American Graffitti was mostly produced by Coppola and was such a small film that it would be hard to have any kind of catastrophe. Star Wars' budget ballooned quickly, and was fortunate that the American Dollar was worth more than the pound at the time it was filmed, otherwise it would have been a fiasco, and the film was so badly scheduled that Lucas was shooting up to three scenes at once at the very end; the stress made Lucas admit himself into the hospital! I know some elements are out of any producers hands but when the director nearly has a heart attack from filming a low-key medium-budget film, something is seriously wrong.
Flash forward to Empire--Lucas finances the film himself, and puts all of his personal fortunes into the film. The budget is set at 15 million. The show quickly gets behind schedule and the budget increases week by week. Kirshner takes way too long to film scenes and Kurtz, the producer and the man responsible for moving the show along efficently and smoothly, lets the budget DOUBLE to 32 million, all the while getting more behind schedule. A bank loan has to be taken out by Lucas to cover the film, which also goes over budget. All of Lucas' personal funds are invested in this disaster of a production, and the finger is pointed squarely at Kurtz. The film was a success, luckily, and Lucas made his money back and thensome, but for all the grief and incompetance Kutz caused, it is no wonder they never worked together again.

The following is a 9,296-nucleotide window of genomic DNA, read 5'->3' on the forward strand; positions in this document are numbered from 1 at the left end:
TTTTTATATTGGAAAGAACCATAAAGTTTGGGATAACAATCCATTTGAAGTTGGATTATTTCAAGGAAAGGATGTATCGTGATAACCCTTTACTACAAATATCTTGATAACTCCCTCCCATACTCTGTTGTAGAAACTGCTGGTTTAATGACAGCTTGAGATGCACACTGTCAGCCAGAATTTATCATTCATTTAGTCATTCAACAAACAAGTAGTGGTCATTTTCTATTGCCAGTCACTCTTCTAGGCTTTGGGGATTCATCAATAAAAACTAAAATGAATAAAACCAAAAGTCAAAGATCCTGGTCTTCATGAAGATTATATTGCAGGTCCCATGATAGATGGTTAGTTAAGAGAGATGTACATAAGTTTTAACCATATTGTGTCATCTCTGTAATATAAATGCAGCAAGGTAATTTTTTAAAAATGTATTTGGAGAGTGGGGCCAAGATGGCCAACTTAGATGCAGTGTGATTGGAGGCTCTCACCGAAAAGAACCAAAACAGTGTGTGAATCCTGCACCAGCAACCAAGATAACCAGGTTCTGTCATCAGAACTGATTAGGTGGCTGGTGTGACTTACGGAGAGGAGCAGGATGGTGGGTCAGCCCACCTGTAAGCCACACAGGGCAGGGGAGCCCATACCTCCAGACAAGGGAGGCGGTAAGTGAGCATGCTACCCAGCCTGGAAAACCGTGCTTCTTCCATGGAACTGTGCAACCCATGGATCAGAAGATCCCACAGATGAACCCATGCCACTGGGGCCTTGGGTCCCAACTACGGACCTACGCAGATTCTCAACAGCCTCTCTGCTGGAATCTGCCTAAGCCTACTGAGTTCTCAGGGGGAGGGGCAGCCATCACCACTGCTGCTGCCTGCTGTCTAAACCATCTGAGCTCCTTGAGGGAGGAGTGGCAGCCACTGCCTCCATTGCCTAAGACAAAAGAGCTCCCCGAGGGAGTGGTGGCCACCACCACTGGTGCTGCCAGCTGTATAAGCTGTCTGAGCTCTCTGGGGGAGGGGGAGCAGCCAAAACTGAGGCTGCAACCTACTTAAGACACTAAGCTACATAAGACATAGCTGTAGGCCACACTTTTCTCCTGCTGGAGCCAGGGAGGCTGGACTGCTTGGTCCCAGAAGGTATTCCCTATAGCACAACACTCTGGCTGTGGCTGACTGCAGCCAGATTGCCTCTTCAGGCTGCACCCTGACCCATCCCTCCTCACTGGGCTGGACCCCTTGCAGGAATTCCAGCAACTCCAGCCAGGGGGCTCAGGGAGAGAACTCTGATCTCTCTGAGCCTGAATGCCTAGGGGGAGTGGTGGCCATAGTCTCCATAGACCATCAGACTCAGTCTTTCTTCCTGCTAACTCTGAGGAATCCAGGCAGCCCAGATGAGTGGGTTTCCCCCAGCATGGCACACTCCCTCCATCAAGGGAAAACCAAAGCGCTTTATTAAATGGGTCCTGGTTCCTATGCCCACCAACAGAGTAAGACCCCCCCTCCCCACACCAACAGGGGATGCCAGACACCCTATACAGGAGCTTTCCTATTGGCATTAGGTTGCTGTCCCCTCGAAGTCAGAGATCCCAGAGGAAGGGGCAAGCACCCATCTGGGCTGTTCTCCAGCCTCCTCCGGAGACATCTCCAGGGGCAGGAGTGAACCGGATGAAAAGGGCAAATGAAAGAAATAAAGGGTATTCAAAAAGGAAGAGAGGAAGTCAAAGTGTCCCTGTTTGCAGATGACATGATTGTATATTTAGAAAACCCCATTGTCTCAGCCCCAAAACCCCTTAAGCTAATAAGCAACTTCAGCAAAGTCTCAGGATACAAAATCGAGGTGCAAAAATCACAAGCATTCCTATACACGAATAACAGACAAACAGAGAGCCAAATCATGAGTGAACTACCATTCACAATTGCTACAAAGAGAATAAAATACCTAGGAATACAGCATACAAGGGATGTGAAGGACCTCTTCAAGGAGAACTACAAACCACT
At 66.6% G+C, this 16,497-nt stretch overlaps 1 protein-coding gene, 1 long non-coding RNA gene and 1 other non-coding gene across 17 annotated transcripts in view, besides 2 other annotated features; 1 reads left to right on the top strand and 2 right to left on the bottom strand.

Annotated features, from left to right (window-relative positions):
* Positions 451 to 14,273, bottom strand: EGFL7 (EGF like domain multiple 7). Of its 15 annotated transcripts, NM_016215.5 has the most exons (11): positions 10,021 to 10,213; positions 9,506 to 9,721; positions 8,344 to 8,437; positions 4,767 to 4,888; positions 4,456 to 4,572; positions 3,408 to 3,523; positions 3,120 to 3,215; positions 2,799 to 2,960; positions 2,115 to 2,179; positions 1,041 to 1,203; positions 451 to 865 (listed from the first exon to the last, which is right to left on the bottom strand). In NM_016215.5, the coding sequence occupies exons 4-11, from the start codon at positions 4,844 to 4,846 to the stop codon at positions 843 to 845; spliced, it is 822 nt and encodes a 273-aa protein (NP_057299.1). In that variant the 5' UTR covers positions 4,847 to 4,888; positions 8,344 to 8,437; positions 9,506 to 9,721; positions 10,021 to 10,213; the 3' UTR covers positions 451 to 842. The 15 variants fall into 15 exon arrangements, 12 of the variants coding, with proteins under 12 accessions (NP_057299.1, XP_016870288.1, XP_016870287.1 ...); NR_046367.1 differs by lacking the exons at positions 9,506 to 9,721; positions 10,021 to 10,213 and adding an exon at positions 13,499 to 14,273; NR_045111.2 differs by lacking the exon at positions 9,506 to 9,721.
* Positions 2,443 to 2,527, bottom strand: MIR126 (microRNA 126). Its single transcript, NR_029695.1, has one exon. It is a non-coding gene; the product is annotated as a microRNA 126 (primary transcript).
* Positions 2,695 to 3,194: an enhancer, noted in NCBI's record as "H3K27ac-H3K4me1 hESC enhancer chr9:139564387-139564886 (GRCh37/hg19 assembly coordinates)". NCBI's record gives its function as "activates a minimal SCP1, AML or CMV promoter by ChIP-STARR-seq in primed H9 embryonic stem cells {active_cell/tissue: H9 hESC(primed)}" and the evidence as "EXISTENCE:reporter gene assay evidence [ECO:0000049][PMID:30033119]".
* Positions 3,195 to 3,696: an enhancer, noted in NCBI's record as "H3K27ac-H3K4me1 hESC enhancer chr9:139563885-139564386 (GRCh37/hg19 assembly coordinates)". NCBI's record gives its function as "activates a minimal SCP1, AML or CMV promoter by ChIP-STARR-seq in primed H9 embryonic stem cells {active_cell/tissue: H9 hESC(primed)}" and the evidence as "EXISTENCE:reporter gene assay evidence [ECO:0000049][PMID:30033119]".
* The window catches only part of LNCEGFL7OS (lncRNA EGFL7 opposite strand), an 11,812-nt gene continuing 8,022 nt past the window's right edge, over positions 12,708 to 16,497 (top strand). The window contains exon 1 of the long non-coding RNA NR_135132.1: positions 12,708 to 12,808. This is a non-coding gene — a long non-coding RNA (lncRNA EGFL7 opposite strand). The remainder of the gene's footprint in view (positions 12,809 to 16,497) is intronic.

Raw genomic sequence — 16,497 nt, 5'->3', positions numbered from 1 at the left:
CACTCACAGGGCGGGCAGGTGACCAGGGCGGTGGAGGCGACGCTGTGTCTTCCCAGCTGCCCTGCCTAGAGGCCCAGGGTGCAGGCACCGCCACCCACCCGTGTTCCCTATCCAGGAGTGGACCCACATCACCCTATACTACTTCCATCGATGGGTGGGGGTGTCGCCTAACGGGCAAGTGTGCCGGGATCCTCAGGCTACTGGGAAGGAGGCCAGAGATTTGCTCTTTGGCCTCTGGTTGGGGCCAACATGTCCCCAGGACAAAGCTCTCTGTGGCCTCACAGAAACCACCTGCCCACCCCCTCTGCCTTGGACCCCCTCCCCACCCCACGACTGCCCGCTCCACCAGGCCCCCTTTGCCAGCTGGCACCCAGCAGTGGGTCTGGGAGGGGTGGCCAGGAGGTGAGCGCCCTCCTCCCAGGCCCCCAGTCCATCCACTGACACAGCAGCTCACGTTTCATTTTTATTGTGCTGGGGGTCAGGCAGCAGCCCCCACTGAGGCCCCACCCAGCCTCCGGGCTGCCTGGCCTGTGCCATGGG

THEN, Kurtz goes on to direct The Dark Crystal, another flop. He returns to producing, and makes Lucas' friend Walter Murch's directorial debut Return to Oz--which, surprise, surprise ALSO goes overbudget! Lucas has to bail out Murch himself, thanks to Kurtz' incompetance. It would be one of the last time Kurtz ever worked.
So was he a good producer? Abosolutely not. Although he obviously cared about the content more than, say, McCallum, he was negligent and incompetant in his role, and despite the fact that he lached on to Lucas when Lucas was still young and creative, Kurtz' status as "Savior of the OT" is a complete fabrication by the meer coincidence that ANH and ESB are better than ROTJ. McCallum is a million times the producer Kurtz was, though unfortunately associated with poor material, the opposite of Kurtz--but the fact is that the man did his job. There were no scheduling or budgetary issues on any of the PT, even when the script for AOTC was completed until the week before filming. Despite the fact that Lucas may have lost his touch, if i were making a film i would definitly want McCallum and not Kurtz with me!